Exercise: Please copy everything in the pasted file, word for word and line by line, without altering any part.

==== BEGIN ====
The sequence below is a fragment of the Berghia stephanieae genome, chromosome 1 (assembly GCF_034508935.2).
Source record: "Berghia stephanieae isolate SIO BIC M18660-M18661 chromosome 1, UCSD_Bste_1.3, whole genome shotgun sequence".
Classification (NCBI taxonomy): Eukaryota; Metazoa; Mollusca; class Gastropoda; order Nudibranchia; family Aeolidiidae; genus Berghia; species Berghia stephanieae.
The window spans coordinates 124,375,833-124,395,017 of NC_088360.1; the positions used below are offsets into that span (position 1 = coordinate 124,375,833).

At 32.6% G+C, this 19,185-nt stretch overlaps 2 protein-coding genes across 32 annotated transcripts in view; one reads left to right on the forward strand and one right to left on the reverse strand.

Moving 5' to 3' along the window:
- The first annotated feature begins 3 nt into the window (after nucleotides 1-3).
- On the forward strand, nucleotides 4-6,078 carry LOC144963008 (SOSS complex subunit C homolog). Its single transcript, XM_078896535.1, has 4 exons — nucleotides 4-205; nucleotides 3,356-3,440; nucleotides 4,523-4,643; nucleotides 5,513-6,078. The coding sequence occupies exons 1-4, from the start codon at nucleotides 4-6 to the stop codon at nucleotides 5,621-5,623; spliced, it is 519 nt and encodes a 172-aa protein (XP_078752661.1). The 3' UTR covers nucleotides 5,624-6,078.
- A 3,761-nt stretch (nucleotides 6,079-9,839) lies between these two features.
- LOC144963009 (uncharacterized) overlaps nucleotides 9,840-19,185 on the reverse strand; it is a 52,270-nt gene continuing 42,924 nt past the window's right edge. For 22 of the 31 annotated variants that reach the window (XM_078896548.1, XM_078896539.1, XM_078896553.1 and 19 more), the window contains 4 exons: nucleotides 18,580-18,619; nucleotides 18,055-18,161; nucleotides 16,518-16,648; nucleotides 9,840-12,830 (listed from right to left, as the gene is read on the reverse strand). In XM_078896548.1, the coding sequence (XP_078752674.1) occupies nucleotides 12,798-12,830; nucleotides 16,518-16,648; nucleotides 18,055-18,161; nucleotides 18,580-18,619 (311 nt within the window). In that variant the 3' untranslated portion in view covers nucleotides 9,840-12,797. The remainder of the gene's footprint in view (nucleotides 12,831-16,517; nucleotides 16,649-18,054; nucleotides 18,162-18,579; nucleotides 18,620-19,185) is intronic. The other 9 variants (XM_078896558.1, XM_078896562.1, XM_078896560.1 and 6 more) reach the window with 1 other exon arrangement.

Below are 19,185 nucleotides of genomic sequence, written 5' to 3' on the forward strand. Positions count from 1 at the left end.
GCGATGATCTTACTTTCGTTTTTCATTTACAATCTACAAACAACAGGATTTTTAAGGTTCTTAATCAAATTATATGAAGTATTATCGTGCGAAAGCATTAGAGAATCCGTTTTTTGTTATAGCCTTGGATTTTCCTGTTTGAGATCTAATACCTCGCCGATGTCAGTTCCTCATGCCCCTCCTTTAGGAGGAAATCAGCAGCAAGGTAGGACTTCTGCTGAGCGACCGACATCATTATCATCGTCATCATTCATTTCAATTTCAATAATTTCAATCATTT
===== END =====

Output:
The sequence below is a fragment of the Berghia stephanieae genome, chromosome 1 (assembly GCF_034508935.2).
Source record: "Berghia stephanieae isolate SIO BIC M18660-M18661 chromosome 1, UCSD_Bste_1.3, whole genome shotgun sequence".
Classification (NCBI taxonomy): Eukaryota; Metazoa; Mollusca; class Gastropoda; order Nudibranchia; family Aeolidiidae; genus Berghia; species Berghia stephanieae.
The window spans coordinates 124,375,833-124,395,017 of NC_088360.1; the positions used below are offsets into that span (position 1 = coordinate 124,375,833).

At 32.6% G+C, this 19,185-nt stretch overlaps 2 protein-coding genes across 32 annotated transcripts in view; one reads left to right on the forward strand and one right to left on the reverse strand.

Moving 5' to 3' along the window:
- The first annotated feature begins 3 nt into the window (after nucleotides 1-3).
- On the forward strand, nucleotides 4-6,078 carry LOC144963008 (SOSS complex subunit C homolog). Its single transcript, XM_078896535.1, has 4 exons — nucleotides 4-205; nucleotides 3,356-3,440; nucleotides 4,523-4,643; nucleotides 5,513-6,078. The coding sequence occupies exons 1-4, from the start codon at nucleotides 4-6 to the stop codon at nucleotides 5,621-5,623; spliced, it is 519 nt and encodes a 172-aa protein (XP_078752661.1). The 3' UTR covers nucleotides 5,624-6,078.
- A 3,761-nt stretch (nucleotides 6,079-9,839) lies between these two features.
- LOC144963009 (uncharacterized) overlaps nucleotides 9,840-19,185 on the reverse strand; it is a 52,270-nt gene continuing 42,924 nt past the window's right edge. For 22 of the 31 annotated variants that reach the window (XM_078896548.1, XM_078896539.1, XM_078896553.1 and 19 more), the window contains 4 exons: nucleotides 18,580-18,619; nucleotides 18,055-18,161; nucleotides 16,518-16,648; nucleotides 9,840-12,830 (listed from right to left, as the gene is read on the reverse strand). In XM_078896548.1, the coding sequence (XP_078752674.1) occupies nucleotides 12,798-12,830; nucleotides 16,518-16,648; nucleotides 18,055-18,161; nucleotides 18,580-18,619 (311 nt within the window). In that variant the 3' untranslated portion in view covers nucleotides 9,840-12,797. The remainder of the gene's footprint in view (nucleotides 12,831-16,517; nucleotides 16,649-18,054; nucleotides 18,162-18,579; nucleotides 18,620-19,185) is intronic. The other 9 variants (XM_078896558.1, XM_078896562.1, XM_078896560.1 and 6 more) reach the window with 1 other exon arrangement.

Below are 19,185 nucleotides of genomic sequence, written 5' to 3' on the forward strand. Positions count from 1 at the left end.
GCGATGATCTTACTTTCGTTTTTCATTTACAATCTACAAACAACAGGATTTTTAAGGTTCTTAATCAAATTATATGAAGTATTATCGTGCGAAAGCATTAGAGAATCCGTTTTTTGTTATAGCCTTGGATTTTCCTGTTTGAGATCTAATACCTCGCCGATGTCAGTTCCTCATGCCCCTCCTTTAGGAGGAAATCAGCAGCAAGGTAGGACTTCTGCTGAGCGACCGACATCATTATCATCGTCATCATTCATTTCAATTTCAATAATTTCAATCATTT